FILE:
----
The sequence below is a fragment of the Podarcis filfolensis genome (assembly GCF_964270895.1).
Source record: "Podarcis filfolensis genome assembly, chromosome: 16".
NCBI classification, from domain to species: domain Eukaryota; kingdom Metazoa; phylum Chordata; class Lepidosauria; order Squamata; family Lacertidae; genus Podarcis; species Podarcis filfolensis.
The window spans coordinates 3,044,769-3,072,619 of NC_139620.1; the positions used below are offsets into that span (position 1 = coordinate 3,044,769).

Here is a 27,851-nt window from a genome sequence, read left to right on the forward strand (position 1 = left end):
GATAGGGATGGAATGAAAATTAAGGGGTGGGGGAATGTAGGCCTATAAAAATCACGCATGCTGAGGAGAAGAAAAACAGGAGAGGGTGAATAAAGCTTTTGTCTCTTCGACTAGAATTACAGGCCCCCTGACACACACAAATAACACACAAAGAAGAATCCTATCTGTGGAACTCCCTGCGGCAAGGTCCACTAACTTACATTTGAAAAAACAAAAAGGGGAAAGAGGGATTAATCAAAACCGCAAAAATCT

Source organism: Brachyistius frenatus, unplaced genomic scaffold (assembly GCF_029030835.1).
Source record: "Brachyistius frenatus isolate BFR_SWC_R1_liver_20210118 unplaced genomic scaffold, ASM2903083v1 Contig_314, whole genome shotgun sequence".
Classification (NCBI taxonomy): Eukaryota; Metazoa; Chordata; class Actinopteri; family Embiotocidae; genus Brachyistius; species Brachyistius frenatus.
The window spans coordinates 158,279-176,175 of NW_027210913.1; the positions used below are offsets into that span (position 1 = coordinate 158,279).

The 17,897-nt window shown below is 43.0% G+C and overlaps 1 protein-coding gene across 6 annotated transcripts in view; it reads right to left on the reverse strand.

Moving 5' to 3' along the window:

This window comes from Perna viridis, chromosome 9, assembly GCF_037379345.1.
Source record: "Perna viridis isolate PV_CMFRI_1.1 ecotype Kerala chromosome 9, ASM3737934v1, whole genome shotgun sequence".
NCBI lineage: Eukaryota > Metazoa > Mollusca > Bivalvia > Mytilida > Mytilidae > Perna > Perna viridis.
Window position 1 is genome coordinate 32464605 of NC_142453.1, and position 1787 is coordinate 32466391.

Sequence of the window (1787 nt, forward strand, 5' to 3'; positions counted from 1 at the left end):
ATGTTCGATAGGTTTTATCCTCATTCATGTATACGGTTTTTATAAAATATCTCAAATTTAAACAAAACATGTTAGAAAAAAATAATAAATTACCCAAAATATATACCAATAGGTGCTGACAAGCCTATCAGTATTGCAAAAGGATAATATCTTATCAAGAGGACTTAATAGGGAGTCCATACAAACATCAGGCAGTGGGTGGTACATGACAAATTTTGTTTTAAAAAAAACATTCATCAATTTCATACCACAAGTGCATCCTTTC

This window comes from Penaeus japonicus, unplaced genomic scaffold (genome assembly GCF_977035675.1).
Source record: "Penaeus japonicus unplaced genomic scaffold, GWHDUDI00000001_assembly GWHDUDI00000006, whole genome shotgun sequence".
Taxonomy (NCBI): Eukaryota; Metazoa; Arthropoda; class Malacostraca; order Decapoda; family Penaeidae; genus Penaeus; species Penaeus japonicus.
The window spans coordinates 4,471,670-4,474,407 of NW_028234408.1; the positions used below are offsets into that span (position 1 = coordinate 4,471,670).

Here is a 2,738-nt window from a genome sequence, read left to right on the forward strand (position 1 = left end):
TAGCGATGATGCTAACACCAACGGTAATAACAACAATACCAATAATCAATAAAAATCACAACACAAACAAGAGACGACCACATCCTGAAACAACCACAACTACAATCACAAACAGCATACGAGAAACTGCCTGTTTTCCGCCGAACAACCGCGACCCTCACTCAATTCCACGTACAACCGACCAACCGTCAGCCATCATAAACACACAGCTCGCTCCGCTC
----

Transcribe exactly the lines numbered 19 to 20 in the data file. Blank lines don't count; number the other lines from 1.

This window comes from Penaeus japonicus, unplaced genomic scaffold (genome assembly GCF_977035675.1).
Source record: "Penaeus japonicus unplaced genomic scaffold, GWHDUDI00000001_assembly GWHDUDI00000006, whole genome shotgun sequence".